The iELT Blog

News and views from iELT and friends

The Power of Global Justice

We welcome Linda Ruas to the iELT blog to share her thoughts on the power that we have as teachers to fight injustice…


The other day, I did a lesson about sport with my multilingual pre-intermediate ESOL group in London, but with a twist. The texts were about two organisations: ‘Coaching for Hope’, teaching football (and literacy) to young child miners in Burkina Faso; and ‘Human Rights Watch’, fighting for women in Iran to be allowed to publicly watch volleyball matches. It was real, contentious, current and the learners were so interested that the lesson ran itself and remembered all the key language the following lesson.

We’re lucky teaching a language, as the content is not usually prescribed, leaving us (or the learners, of course!) free to choose what to speak, read and write about. So why choose to use the traditional ‘If I won a million pounds, I’d ….’ to practise the hypothetical conditional (and support/promote the eurocentric consumer society view where everything centres around how much money we have) when we could choose to imagine what would happen if all countries opened their borders to refugees, or if a maximum wage were introduced?

We have the power to raise awareness about more important things than the lifestyles of celebrities or the latest model of car or phone. One easy classroom task to do (thank you Marcin Stanowski – is to get learners to turn out their pockets/ bags onto the table, and simply discuss where everything comes from, how items were made, the resources and any possible suffering (eg. sweatshops) involved and how they can improve their eco footprint.

We could develop a list of alternative ‘global issues’ contexts for practising tenses and other structures, eg:

  • Present continuous: what’s happening in various regions of the world to try to stop climate change?:;
  • Present perfect: what have all the groups in these stories done to help refugees?:;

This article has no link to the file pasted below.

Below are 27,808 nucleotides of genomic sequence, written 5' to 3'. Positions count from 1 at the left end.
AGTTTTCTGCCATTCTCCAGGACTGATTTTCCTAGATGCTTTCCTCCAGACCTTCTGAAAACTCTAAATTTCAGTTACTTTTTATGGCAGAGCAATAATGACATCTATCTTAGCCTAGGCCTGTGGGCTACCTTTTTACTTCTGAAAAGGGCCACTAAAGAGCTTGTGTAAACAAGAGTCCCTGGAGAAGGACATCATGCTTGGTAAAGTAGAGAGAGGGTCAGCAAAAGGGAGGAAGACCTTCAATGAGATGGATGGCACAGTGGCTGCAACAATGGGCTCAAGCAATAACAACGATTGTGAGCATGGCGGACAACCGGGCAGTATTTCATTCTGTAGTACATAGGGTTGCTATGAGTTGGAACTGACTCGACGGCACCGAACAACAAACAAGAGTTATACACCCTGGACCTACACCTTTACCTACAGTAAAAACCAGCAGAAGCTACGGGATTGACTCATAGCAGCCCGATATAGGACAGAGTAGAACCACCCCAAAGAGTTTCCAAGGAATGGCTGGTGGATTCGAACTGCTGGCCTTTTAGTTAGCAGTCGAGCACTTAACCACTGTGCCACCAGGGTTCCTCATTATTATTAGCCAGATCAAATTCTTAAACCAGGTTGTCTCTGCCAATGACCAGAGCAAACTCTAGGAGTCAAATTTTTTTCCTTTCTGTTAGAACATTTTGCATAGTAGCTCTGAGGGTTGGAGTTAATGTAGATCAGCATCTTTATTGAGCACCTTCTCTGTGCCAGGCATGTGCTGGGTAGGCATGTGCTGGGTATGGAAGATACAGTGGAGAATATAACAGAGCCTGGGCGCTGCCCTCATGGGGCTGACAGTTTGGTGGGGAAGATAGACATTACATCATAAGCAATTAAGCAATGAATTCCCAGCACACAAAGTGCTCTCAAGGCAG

• Past simple: use regular and irregular past simple forms to retell short stories about women wearing veils:;
  • Comparatives: practise comparing literacy and life expectancy in North Korea and Myanmar: ;
  • Question forms: in this lesson about Pangolins (what are they??):

Or we can ditch the focus on grammar and concentrate on skills development and respond to and guide emergent language, reading, speaking and writing about organ trafficking in the US, landgrabs in Mozambique, Fundamentalism, Monsanto, new feminism, transgender, and fracking. You can find all these – Easier English texts and Ready Lessons – on the Easier English New Internationalist wiki: Try out some of the lessons. Get your learners to choose a text to read before class, and then discuss possible solutions to all the problem issues they’ve read about. Then do a bit of ‘Radical Phonology’ by getting learners to make protest banners about the issues they feel most strongly about and practise phonology in authentic contexts by chanting. We’ll look at some of these, and tasks to engage learners in my session at InnovateELT.

I’ve just been at the IATEFL conference in Birmingham, and what inspired me most this year was how many teachers are involved in social and global justice and change projects. From Judy Boyle’s The NO project , raising awareness of slavery and human trafficking to Nick Bilborough’s Hands Up  teaching English online to Syrian and Palestinian children in refugee camps Gaza and Jordan, through story-telling and learning by heart. And the amazing, ever-expanding Heart ELT – ELT for Social Change started by Julie Pratten. Something seems to be happening in ELT to bring more awareness and social responsibility into the classroom.

Just how much power do we as English teachers have to make a difference in the world?


Linda Ruas is currently working as an ESOL teacher, CELTA trainer and teaching coach at Greenwich Community College, London. She also runs the New Internationalist Easier English wiki. She has taught and trained teachers in Brazil and Japan.

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